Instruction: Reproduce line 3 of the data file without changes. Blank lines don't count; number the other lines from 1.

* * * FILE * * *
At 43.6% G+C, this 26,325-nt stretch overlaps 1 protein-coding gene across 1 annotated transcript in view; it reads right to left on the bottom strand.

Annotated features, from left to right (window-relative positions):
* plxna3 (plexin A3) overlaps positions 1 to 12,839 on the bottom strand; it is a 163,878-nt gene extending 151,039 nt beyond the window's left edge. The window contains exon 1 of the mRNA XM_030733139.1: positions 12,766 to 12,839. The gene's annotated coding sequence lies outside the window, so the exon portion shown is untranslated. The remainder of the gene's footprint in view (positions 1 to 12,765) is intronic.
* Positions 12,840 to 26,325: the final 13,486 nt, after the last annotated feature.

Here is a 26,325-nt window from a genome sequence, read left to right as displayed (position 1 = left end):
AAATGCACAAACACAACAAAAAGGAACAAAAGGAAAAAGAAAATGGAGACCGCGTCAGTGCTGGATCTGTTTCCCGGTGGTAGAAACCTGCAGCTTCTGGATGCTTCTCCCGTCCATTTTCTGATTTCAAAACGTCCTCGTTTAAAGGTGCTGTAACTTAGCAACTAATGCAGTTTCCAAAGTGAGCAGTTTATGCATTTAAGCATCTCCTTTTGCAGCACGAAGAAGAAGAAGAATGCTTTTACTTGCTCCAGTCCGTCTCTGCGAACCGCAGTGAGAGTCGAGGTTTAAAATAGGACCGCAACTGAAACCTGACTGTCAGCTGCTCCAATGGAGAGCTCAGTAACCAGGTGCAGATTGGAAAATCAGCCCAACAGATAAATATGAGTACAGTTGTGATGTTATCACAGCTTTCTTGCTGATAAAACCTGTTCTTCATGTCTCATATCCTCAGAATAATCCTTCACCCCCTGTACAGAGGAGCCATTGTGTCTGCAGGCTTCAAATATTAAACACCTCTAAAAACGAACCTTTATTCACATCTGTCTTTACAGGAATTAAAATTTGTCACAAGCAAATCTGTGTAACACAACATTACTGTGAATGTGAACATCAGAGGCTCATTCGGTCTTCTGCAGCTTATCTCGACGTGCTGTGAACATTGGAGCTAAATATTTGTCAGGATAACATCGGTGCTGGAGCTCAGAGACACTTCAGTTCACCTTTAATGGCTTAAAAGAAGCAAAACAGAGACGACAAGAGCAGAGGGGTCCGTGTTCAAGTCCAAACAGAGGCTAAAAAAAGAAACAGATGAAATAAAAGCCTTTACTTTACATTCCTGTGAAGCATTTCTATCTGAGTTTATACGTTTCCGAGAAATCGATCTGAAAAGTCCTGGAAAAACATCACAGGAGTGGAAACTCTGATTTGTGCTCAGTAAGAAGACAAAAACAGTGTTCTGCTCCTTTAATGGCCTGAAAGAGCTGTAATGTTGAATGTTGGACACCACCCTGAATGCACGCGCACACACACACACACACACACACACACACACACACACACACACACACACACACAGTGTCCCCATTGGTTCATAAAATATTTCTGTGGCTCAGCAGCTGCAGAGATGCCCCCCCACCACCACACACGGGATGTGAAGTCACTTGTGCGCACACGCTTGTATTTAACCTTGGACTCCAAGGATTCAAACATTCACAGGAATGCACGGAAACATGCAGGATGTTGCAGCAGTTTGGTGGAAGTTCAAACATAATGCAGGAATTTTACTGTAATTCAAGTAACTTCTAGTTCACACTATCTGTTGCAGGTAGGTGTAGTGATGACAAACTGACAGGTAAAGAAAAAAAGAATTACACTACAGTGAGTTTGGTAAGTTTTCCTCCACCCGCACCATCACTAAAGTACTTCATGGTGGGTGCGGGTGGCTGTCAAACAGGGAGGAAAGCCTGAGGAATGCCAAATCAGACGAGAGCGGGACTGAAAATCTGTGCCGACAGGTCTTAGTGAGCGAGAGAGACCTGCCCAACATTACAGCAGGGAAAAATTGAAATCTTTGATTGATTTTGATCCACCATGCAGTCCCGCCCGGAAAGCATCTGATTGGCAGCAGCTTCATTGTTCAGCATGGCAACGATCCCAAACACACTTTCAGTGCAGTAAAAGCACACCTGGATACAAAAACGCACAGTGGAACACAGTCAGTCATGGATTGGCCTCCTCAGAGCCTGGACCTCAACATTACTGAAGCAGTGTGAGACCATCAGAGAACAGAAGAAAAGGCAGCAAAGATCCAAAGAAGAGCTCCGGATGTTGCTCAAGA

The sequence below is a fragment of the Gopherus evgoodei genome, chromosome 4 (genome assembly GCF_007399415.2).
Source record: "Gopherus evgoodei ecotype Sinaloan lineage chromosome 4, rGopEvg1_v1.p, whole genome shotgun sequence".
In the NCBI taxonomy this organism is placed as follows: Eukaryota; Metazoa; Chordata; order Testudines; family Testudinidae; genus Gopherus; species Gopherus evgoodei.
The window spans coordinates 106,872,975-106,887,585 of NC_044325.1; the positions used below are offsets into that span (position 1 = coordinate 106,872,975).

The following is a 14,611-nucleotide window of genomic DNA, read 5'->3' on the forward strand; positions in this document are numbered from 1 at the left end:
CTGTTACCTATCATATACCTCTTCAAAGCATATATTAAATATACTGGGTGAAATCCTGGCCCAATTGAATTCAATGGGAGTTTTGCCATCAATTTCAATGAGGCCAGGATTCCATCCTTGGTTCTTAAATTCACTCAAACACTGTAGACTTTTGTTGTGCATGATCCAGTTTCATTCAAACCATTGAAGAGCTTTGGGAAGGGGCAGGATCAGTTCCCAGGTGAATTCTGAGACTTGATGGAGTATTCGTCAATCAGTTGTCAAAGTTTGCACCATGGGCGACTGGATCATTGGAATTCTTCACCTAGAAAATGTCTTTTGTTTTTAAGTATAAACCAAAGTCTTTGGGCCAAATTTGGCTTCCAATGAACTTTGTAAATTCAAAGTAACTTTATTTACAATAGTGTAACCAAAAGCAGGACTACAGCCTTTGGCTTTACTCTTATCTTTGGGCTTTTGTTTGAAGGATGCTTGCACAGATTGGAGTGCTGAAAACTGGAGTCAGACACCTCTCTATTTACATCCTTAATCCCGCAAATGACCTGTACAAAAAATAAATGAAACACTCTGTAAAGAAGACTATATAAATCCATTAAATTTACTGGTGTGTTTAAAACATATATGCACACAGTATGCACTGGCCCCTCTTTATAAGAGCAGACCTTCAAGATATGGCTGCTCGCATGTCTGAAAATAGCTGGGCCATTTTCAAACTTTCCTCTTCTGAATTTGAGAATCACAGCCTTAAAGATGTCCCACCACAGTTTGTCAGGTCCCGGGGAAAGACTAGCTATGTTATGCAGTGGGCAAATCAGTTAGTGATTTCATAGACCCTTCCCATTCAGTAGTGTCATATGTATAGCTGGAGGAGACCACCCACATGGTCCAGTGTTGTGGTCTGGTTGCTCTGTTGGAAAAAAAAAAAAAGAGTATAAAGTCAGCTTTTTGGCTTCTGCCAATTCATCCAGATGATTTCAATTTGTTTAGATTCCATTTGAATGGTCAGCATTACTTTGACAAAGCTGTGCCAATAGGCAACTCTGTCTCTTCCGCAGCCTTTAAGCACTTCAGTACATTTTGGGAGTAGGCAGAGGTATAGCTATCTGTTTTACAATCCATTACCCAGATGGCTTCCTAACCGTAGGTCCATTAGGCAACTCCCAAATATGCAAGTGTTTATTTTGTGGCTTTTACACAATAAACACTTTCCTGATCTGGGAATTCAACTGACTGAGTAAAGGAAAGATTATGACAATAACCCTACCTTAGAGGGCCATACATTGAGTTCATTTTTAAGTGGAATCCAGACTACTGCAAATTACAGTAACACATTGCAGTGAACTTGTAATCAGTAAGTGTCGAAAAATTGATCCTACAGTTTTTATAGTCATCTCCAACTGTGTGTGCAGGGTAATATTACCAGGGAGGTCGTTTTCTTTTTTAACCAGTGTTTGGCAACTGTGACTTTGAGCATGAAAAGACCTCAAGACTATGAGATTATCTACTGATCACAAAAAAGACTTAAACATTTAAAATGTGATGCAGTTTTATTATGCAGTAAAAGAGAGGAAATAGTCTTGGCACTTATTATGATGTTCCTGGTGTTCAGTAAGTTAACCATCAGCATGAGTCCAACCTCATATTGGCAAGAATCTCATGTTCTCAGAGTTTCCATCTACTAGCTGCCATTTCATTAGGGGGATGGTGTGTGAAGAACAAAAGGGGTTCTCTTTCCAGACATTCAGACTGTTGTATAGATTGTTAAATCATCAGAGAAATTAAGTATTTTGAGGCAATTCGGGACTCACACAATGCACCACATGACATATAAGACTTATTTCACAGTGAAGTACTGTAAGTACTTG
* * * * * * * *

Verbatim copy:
* plxna3 (plexin A3) overlaps positions 1 to 12,839 on the bottom strand; it is a 163,878-nt gene extending 151,039 nt beyond the window's left edge. The window contains exon 1 of the mRNA XM_030733139.1: positions 12,766 to 12,839. The gene's annotated coding sequence lies outside the window, so the exon portion shown is untranslated. The remainder of the gene's footprint in view (positions 1 to 12,765) is intronic.